February 15, 2018
“Curiosity is what drives science. Period. Without it, our discipline loses its heart, its soul. Because of this, experiments that pique and foster the growth of curiosity in learners are the most important labor anyone in this field can partake in.” This is why Athens State Biology Education student, Tevin Terry, agreed to organize a “Bug Mug Shot Competition” during the Fall semester of 2017. The project was designed to engage local 9th and 10th grade students in the science of electron microscopy.
Athens State owns and operates a Scanning Electron Microscope which is used for research and digital microscopy courses. This is different from the standard light microscope seen in the K-12 classroom. With the help of magnifying lenses, light microscopes can view a specimen magnified up to 1,000x, whereas Athens State’s SEM uses electron particles to image objects at magnifications as high as 100,000x. Utilizing this technology, Terry drafted the framework for a contest that would engage local students.
Students were tasked with capturing insects to send to the University for imaging. Once the samples had been imaged, a winner was chosen based on the consensus of a panel of Biology students at the University. The contest winner was an Eastern Hercules Beetle (Dynastes tityus), submitted by 9th grader, Bradley Thomas, who is currently being homeschooled. Eastern Hercules Beetles are the largest beetle native to the Eastern U.S., reaching up to 2.4 inches in length when fully grown. Thomas received a gift card donated by Books-A-Million as well as a gift package from the Admissions Office and University Bookstore. The student winner was also invited to campus where he met with Dr. Ronnie Merritt, Chair of the Math, Computer, and Natural Science Department, and received a tour of the Athens State campus and science laboratories by Terry and Dr. Sara Cline.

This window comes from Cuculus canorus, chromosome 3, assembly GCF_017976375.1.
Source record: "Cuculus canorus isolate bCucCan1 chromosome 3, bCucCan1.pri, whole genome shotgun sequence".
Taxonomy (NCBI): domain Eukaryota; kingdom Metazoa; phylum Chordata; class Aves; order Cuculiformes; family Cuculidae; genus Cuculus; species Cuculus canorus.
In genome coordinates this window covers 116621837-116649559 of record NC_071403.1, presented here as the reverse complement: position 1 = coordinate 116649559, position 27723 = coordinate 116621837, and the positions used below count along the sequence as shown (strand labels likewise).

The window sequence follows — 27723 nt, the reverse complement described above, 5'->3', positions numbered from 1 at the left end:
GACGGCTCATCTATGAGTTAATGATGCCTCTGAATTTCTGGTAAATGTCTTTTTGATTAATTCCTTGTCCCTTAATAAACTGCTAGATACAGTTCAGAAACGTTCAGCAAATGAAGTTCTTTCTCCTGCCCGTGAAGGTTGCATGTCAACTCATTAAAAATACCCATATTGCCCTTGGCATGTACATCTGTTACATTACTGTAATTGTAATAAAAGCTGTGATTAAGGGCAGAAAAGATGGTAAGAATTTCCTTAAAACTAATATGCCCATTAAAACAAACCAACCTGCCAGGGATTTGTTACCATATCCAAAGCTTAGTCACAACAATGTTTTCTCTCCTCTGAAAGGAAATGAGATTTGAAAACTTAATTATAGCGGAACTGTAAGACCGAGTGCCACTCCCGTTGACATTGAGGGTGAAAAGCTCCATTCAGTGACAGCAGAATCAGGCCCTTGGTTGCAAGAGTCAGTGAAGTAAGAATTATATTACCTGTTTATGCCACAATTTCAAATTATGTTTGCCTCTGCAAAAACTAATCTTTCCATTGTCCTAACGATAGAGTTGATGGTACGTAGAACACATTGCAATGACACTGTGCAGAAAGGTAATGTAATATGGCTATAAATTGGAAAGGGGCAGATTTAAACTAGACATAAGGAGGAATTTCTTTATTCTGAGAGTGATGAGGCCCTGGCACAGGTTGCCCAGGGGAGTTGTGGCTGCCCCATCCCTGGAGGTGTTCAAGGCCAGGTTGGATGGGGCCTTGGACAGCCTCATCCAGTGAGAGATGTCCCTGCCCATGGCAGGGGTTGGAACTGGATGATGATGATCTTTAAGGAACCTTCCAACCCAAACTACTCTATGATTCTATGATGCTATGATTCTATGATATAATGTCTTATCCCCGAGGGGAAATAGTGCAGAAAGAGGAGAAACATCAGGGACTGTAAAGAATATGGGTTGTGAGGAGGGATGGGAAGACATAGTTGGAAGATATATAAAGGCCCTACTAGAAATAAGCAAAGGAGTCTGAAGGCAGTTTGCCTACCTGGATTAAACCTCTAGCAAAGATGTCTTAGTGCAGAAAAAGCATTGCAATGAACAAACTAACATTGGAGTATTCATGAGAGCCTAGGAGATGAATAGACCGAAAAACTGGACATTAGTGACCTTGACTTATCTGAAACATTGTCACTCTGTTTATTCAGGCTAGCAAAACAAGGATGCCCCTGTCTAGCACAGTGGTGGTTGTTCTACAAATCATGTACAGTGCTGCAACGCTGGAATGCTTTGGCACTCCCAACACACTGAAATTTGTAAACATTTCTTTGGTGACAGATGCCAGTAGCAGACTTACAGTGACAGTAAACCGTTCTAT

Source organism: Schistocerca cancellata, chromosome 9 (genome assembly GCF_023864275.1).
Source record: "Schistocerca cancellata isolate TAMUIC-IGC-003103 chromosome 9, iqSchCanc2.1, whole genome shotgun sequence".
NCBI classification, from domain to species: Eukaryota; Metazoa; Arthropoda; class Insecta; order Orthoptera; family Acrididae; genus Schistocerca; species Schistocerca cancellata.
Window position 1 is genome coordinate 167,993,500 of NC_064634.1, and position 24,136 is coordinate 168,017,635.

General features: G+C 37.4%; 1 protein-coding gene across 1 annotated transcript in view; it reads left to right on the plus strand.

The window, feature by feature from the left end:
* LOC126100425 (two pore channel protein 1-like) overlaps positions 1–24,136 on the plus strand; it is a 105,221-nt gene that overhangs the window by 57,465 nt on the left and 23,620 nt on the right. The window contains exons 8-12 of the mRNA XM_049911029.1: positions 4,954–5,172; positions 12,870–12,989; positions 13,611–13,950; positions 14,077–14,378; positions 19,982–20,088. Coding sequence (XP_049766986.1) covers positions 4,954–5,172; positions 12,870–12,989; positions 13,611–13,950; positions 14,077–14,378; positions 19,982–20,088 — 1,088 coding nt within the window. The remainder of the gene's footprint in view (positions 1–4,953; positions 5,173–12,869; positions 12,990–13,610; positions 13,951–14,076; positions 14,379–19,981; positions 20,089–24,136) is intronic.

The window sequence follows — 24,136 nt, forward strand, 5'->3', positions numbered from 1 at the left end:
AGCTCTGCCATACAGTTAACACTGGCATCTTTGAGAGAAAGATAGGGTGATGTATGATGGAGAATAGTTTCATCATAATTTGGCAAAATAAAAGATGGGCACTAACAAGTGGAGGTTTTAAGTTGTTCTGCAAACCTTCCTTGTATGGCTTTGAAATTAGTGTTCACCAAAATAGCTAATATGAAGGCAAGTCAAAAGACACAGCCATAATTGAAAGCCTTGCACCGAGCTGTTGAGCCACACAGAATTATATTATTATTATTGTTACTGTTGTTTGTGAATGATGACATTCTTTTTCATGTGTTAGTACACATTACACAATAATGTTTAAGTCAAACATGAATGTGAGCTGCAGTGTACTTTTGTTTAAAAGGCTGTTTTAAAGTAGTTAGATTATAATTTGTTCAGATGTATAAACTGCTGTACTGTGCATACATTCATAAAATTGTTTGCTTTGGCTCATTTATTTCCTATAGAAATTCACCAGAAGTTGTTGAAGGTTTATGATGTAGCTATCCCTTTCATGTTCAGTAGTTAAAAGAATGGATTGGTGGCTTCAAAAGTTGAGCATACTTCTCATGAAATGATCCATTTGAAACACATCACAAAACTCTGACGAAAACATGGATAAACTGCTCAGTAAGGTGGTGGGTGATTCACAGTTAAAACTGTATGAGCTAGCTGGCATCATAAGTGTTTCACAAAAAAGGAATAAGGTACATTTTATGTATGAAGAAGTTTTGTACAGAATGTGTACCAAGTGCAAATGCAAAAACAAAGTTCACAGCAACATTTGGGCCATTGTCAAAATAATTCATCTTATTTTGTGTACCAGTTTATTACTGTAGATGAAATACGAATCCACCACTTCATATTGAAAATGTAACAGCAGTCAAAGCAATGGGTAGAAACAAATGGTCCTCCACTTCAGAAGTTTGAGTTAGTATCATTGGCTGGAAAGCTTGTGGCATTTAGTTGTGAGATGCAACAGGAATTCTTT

While conducting this project, Terry acquired several skills relating to his future career goals. As part of this project, he learned digital microscopy techniques and the art of adjusting protocols to changing laboratory conditions. “The specimen was so massive,” Terry explained, “that getting an image of it proved challenging, seeing how our objective is only about the size of a quarter. So, I had to break out the ole dissecting tools and bring it down to size!” In addition, he says he learned social relationship skills and best practices for conducting an extracurricular program in a formal education environment. “The results obtained were a great end to a lot of hard work. Engaging K-12 students is the best practice any institute of higher learning can engage in,” Terry stated. “Not only does the action attract new students who can attend the University, but it also piques interest in academic studies that will grow into wonderful discoveries and future careers.”